Many Women Would Rather Not Talk about Money

Alumni4 MIN READ

Cole Kalin ’14 cofounded a business to change that

Jonathan '14 and Cole Kalin '14 at home in Brooklyn, N.Y. Cole Kalin founded a consulting business, Ladies Talking about Money, which helps women with money-management tools and tips.
By Kayla Voigt '14Photography by Maegan Gindi
June 5, 2024

When Cole Yaverbaum Kalin ’14 began her first post-grad job as an elementary school teacher through Teach for America, she did what many Americans do: completely ignore their retirement accounts. 

When prompted to sign up, Kalin put it off. Despite graduating magna cum laude and serving as class president, she felt intimidated when it came to her own finances. “I had all these questions, and I didn’t understand how it worked,” she said. “It caused a lot of tension for me.”

She was hardly alone. Thirty-eight percent of Americans between the ages of 18 and 29 don’t have any retirement savings at all, and men are much more likely than women to have retirement savings, a gap that only grows wider as they get older. In fact, 50 percent of women ages 55 to 66 had no personal retirement savings in 2017, according to the United States Census Bureau. And a report by Merrill Lynch and Age Wave found that 61 percent of women would rather discuss their own death than money. 

Instead of postponing her retirement planning any longer, Kalin decided to jump in and learn. She left teaching and became a certified financial paraplanner, and in 2019 she cofounded Ladies Talking About Money with her husband, Jonathan Kalin ’14. “I realized a lot of the women I was working with also didn’t know, so I decided to start a newsletter where I’d write about what I was learning,” she said.

A woman with long hair and wearing a bright pink suit stands in front of a bookcase.
Cole Kalin, cofounder of the consulting business Ladies Talking about Money. Her interest in the topic began as an elementary school teacher, when she was unsure what to do about her retirement plan.

Kalin credits the power of the Colby network for giving her the confidence to leave teaching and become an entrepreneur in 2022. She got help from software engineer Jeff Carpenter ’12, copywriter Annie Bacher ’14, and her husband. A serial entrepreneur himself, Jonathan Kalin founded Party With Consent as a junior at Colby to facilitate conversations around sexual violence prevention.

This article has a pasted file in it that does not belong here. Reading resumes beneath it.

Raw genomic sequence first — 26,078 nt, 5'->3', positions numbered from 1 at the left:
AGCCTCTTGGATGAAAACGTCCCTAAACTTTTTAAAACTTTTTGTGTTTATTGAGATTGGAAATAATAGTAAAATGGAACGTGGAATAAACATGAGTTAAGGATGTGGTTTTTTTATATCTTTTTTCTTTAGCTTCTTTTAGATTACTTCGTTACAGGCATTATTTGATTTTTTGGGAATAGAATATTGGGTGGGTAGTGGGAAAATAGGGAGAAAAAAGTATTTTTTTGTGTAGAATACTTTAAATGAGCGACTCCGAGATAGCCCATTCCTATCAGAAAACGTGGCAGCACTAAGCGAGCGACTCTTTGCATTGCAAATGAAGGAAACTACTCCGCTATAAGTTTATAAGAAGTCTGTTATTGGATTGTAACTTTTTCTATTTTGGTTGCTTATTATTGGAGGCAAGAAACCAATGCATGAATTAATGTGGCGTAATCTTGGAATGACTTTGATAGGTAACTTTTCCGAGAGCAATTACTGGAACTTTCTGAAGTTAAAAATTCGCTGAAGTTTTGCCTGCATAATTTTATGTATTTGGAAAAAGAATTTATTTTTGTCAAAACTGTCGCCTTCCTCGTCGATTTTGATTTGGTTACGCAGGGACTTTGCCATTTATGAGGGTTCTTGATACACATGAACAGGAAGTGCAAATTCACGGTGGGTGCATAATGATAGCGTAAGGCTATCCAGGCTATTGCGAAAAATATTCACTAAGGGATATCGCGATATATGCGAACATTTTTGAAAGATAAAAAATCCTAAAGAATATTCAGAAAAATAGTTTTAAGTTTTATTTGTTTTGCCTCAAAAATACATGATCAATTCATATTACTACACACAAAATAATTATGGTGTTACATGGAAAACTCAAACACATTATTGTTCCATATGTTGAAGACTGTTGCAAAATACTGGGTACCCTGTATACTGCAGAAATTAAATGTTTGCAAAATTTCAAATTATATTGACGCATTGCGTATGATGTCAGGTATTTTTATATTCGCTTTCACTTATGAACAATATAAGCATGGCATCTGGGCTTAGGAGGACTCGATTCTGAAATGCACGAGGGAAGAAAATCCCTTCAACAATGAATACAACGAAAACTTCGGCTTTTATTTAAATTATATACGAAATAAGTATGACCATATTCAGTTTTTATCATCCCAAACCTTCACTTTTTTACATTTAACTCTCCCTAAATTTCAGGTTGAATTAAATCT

“Building this business is the direct result of going to Colby. The network is where it all began, from meeting my business partner to my first client,” said Kalin. “I thought, ‘Well, I’m an elementary school teacher, I have no formal training in this space. I can’t do this.’ But the support from my Colby network has been incredible, and it’s given me the confidence to learn more.”

Together, they’re working to make Ladies Talking About Money into a community that empowers women to take control of their finances.

“At Colby, I found a sense of social justice,” she said. “With women and money, so much of the discourse is on the wage gap and how it’s unfair that women earn far less than men. That’s true, but the investment gap is even more significant. A woman who earns $100,000 a year but never invests loses millions of dollars over the course of her life.”

“Women come to me because they want to feel empowered around their own money, not just let someone else take care of it.”

Cole Kalin ’14, cofounder of Ladies Talking About Money

Kalin wants Ladies Talking About Money to make financial topics feel like any other conversation. 

An English major at Colby, Kalin still doesn’t consider herself a finance expert. But she does know what it’s like to be in her clients’ shoes.

“I’m honestly still in the business of education. When I worked as a special education teacher, my job was to make learning how to read less scary. I’m doing the same thing now with personal finance,” she said. “Women come to me because they want to feel empowered around their own money, not just let someone else take care of it. They’re coming to some sort of breaking point or transition in their lives that make them realize this is a gap they need to fill.”